Although I do agree with the sentiment that DRS is there to get rid of the howlers, not get 100% right - teams should have just the one review, this would stop the 'speculative review' tactic. Or they should have the option of as many as they want, but if they're wron then the other team gets say 20 runs added to their score in test, 10 in ODI in the form of extras? Then teams will never go for a review for the sake of it, or on the off chance as they know if they can't overturn then they stand to lose some runs.

I think we all know if the Clarke wicket had been given then the match would probably be over by now.

Posted by   on (February 25, 2013, 11:27 GMT)

The other option:

Like the NFL, whereby every touch down and turnover is reviewed upstairs, how about every decision of out is automatically reviewed, assuming it's a caught behind, inside edge or LBW, let's not review every catch at cover or bowled decision, that's too much time. This way, we can be certain before the unreversable has taken place. You then leave two reviews in the hands of the bowling team, which they can use to dispute not out decisions, and giving the batsmen 0 appeals, seeing as every close decision will be sent upstairs.

Posted by Harmony111 on (February 25, 2013, 8:09 GMT)

@wc1992: Man you are a great comic act. I loved reading your comments. You said that at the moment only 3 teams are playing test cricket --- India, Eng, Aus, SA. I was never too good at maths but even I can tell you something is wrong with that comment of yours.

Posted by Harmony111 on (February 25, 2013, 8:00 GMT)

@getsetgopk: That is why I talked of using Common Sense with slo-mo replays for such cases. Slo-mo replays can take care of a very large no of cases and if the umpires can get 90-93% lbw decisions right after a quick short single look then surely the slo-mo replay can take it to a very high level of accuracy. I am a fan of technology myself and have no problems with Hawk Eye or Hot Spot but I find them a bit too expensive and even then they fail to satisfy me. ICC has not helped its cause either by having some foolish laws and neither by giving flawed interpretations of the existing laws regarding DRS.

As for your suggestion that BCCI should take the matter of toned down DRS with ICC and other members, why should BCCI get into dialog with those who refuse to talk in terms of reason with BCCI about DRS? They say BCCI is scared of DRS, BCCI is too dumb to grasp DRS, Ind can't win with DRS, BCCI is selfish etc. It takes two to tango.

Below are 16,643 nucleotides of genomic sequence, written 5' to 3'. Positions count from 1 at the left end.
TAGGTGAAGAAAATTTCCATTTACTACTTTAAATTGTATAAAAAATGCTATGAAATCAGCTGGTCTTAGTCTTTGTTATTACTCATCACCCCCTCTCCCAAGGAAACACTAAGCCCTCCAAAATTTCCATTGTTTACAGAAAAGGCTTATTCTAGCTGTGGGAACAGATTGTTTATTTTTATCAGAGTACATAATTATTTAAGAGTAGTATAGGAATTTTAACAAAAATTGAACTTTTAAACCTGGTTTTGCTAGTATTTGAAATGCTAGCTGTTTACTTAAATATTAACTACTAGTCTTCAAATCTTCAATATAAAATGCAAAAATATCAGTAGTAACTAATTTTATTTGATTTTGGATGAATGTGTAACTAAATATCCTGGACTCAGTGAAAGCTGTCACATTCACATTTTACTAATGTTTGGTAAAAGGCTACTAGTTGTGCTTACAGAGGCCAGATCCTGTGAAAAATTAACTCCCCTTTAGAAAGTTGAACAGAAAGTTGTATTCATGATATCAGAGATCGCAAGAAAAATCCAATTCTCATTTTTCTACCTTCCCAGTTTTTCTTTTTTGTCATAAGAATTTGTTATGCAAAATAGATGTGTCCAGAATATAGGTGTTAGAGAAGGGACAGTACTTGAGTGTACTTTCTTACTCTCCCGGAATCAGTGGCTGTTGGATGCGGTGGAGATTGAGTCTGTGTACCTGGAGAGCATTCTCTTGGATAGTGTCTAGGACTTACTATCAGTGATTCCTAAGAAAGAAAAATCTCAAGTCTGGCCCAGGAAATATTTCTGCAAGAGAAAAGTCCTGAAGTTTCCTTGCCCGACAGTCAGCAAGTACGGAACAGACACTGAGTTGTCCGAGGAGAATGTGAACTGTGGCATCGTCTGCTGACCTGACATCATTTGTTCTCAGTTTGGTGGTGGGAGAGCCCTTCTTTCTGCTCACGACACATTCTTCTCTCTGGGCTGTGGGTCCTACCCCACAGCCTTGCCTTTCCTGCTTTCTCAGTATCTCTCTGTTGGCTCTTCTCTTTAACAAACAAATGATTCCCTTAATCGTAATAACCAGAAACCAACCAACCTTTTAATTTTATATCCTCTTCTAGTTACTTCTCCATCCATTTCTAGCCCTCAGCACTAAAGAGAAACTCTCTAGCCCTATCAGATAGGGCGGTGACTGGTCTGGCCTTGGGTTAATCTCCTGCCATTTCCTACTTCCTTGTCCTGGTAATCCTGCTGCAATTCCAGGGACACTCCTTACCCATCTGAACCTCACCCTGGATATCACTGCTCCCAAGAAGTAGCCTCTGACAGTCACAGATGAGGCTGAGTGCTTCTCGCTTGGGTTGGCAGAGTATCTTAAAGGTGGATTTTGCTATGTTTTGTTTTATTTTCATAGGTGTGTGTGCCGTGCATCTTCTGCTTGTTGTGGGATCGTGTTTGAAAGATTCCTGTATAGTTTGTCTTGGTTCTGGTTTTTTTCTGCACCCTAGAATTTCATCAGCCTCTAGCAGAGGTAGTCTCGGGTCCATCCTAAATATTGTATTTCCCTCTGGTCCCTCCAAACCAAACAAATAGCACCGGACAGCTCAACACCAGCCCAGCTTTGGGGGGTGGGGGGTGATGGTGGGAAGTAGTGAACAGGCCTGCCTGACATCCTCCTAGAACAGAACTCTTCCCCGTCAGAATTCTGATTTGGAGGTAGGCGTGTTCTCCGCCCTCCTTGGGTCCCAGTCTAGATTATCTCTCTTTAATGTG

Posted by Romanticstud on (February 25, 2013, 6:12 GMT)

The DRS has been a point of concern as far as its own howlers are concerned ... The Kallis dismissal is a case in point ... but for the most part it is on the button with what the decision should be ... my only concern is that the team that gets a review and has the decision overturned to their favor has too much leeway as far as each correct decision does not diminish the reviews available ... I say each team can have 2 reviews per innings and a maximum of 3 if one decision is overturned ... Also the point by @nellaiseemai about the favor of the batsman ... there should not be restrictions in tests regarding bouncers at top batsmen ... and also the lbw rule should allow a leg pitched delivery where a shot has not been played that may hit the wickets ... a batsman may pad a leg pitched delivery all day ... there should be a deterrent to that ... as it makes for boring cricket ...

Posted by Yaksha on (February 25, 2013, 4:16 GMT)

@ getsetgopk, I believe BCCI's opposition to DRS is that ICC wants the boards to put these costly systems in place at all the stadiums. The problem is that there are issues with the technology. What I have never heard is, why doesn't ICC hold public trial of this technology or make the results public? If the technology is good, it will stand the test. I am on fence though on this issue. I don't believe that the technology is proved and ICC isn't going a great job of coming up with a proper guideline.

Posted by wc1992 on (February 25, 2013, 3:07 GMT)

at the moment every tom and harry indian coming up on these form and trying to tell the world and educate how intelegent bcci stance is against DRS ... let me tell you it improve at least 60% of the decisions.... bcci is trying to show the world there power and that is natural when u never had any power in the world not even in ur own land ... but once this slow's down watchout ... ie once Sa AUS and end revive there regular tours or setup a try nation championship then india will be playing with SL .... because they are sick of u and all other sports tri nation comptetaion are very successfull between SA AUS AND ENG

Posted by wc1992 on (February 25, 2013, 3:01 GMT)